A team of Belgian researchers have made what may be the first optical circuit that uses interconnections that are not only bendable, but also stretchable. These new interconnections, made of a rubbery transparent material called PDMS, guide light along their path even when stretched up to 30% and when bent around an object the diameter of a human finger.

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Using holograms to improve electronic devices

February 19, 2014 3:02 pm | by Sean Nealon, Univ. of California, Riverside | News | Comments

A team of researchers has demonstrated a new type of holographic memory device that could provide unprecedented data storage capacity and data processing capabilities in electronic devices. The new type of memory device uses spin waves, a collective oscillation of spins in magnetic materials, instead of the optical beams.

Silicon-germanium chip sets new speed record

February 19, 2014 2:42 pm | by Rick Robinson, Georgia Institute of Technology | News | Comments

A research collaboration consisting of IHP-Innovations for High Performance Microelectronics in Germany and the Georgia Institute of Technology has demonstrated the world's fastest silicon-based device to date. The investigators operated a silicon-germanium (SiGe) transistor at 798 GHz fMAX, exceeding the previous speed record for silicon-germanium chips by about 200 GHz.

Controlling magnetism with an electric field

February 19, 2014 8:16 am | by Marie Guma-Diaz and Annette Gallagher UM News | News | Comments

There is a big effort in industry to produce electrical devices with more and faster memory and logic. Magnetic memory elements, such as in a hard drive, and in the future in what is called MRAM (magnetic random access memory), use electrical currents to encode information. However, the heat which is generated is a significant problem, since it limits the density of devices and hence the performance of computer chips.

Smarter caching

February 19, 2014 7:32 am | by Larry Hardesty, MIT News Office | News | Comments

Computer chips keep getting faster because transistors keep getting smaller. But the chips themselves are as big as ever, so data moving around the chip, and between chips and main memory, has to travel just as far. As transistors get faster, the cost of moving data becomes, proportionally, a more severe limitation. So far, chip designers have circumvented that limitation through the use of “caches”.

Engineers in Korea develop head-mounted display with augmented reality chip

February 18, 2014 11:15 am | News | Comments

Researchers at the Korea Advanced Institute of Science and Technology have made a low-powered, high-speed, head-mounted display device they are calling K-Glass. This wearable electronic display has an augmented reality processor that enables users to do things like browse the menu, food and available tables of a restaurant simply by walking up to it and looking at its name.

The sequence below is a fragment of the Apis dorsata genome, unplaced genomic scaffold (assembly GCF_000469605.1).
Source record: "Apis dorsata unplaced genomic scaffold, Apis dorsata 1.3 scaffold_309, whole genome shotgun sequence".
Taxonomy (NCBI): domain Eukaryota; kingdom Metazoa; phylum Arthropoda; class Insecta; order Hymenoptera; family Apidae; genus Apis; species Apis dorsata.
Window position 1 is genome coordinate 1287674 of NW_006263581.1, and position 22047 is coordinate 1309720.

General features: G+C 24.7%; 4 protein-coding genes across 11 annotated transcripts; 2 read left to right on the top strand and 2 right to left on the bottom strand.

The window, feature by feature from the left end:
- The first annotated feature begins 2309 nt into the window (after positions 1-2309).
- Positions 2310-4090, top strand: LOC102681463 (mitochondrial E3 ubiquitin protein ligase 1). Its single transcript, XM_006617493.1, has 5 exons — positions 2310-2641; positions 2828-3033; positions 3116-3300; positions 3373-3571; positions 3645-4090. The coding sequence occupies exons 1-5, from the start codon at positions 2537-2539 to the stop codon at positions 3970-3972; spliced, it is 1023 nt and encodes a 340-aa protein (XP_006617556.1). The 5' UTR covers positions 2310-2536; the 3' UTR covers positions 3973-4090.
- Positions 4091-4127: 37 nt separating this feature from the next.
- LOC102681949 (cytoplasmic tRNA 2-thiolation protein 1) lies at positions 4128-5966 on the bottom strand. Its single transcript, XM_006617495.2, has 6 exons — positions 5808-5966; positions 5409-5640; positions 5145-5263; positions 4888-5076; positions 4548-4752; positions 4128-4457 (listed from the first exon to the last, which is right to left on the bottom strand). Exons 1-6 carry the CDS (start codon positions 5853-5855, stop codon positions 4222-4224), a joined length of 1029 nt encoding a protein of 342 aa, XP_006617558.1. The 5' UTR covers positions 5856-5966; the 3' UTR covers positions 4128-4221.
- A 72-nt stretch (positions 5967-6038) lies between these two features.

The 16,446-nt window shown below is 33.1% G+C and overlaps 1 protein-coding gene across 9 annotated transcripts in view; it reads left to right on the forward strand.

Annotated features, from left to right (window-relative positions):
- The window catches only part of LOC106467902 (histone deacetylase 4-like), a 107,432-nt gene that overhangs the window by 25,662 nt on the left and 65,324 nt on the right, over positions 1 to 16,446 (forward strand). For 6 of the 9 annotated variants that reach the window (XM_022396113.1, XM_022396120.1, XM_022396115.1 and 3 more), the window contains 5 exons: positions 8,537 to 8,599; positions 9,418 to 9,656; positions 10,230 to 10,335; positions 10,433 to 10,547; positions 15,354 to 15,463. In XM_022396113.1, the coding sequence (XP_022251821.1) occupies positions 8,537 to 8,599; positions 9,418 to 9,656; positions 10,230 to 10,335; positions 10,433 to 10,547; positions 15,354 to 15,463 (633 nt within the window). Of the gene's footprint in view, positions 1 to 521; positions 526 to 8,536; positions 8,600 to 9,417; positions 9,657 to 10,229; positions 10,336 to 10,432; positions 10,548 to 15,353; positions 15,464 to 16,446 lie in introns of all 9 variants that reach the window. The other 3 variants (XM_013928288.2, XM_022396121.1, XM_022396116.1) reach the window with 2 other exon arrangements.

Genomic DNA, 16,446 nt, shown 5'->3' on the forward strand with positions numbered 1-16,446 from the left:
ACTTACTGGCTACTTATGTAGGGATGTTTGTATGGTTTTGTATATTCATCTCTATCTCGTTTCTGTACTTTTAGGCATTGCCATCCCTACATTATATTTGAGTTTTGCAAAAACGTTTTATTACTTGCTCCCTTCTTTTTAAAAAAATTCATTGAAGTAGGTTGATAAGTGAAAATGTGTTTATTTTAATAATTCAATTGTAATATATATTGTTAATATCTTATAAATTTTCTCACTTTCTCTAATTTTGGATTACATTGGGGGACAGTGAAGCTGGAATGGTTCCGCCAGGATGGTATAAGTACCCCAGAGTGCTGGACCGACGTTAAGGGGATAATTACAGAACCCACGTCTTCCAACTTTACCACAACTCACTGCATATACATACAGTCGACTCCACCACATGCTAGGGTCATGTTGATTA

Researchers build world’s most powerful terahertz laser chip

February 18, 2014 10:08 am | News | Comments

One of the main challenges for engineers trying to make practical terahertz wave devices is making the lasers powerful and compact enough to be useful. Engineers in the U.K. have reported their new quantum cascade terahertz laser exceeds 1 W output power. The new record more than doubles landmarks set by the Massachusetts Institute of Technology and subsequently by a team from Vienna last year.

NJIT visualizes impact of electrical engineering on society

February 14, 2014 11:37 am | News | Comments

For aspiring electrical engineers, New Jersey Institute of Technology has pulled together in one “tall” infographic a brief history of the breakthroughs and impact of electrical engineering advances since the 1830s, when the telegraph marked the first time that electric currents were used to transmit messages. Since then, electrical devices have a dramatic effect on our daily lives.

Nokia touts video recording in new Lumia phone

February 12, 2014 5:10 pm | by Anick Jesdanun - AP Technology Writer - Associated Press | News | Comments

Nokia is selling a new Windows phone that promises enhanced video-recording capabilities. The new Lumia Icon sports four microphones, compared with the one or two typically found in smartphones. The two on the front are activated when making phone calls, while the two on the rear are used when taking video.

Stirring-up atomtronics in a quantum circuit

February 12, 2014 5:02 pm | by E. Edwards, JQI | News | Comments

Modern electronics relies on utilizing the charge properties of the electron. The emerging field of atomtronics, however, uses ensembles of atoms to build analogs to electronic circuit elements. Physicists have built a superfluid atomtronic circuit that have allowed them to demonstrate a tool that is critical to electronics: hysteresis. It is the first time that hysteresis has been observed in an ultracold atomic gas.

Physicists reveal novel magnetoelectric effect

February 12, 2014 8:53 am | by Chris Branam, Univ. of Arkansas | News | Comments

New research at the Univ. of Arkansas reveals a novel magnetoelectric effect that makes it possible to control magnetism with an electric field. The novel mechanism may provide a new route for using multiferroic materials for the application of RAM (random access memories) in computers and other devices, such as printers.

Smartphones may get kill switch

February 10, 2014 12:07 pm | by Terry Collins, Associated Press | News | Comments

Legislation unveiled in California would require smartphones and other mobile devices to have a "kill switch" to render them inoperable if lost or stolen. State Sen. Mark Leno, San Francisco District Attorney George Gascon and other elected and law enforcement officials say the bill, if passed, would require mobile devices sold in or shipped to California to have the anti-theft devices starting next year.

Artificial hand feels what you touch

February 6, 2014 12:23 pm | by Lauran Neergaard, AP Medical Writer | News | Comments

It's not quite the bionics of science fiction, but European researchers have created a robotic hand that gave an amputee a sense of touch he hadn't felt in a decade. The experiment lasted only a week, but it let the patient feel if different objects were hard or soft, slim or round, and intuitively adjust his grasp.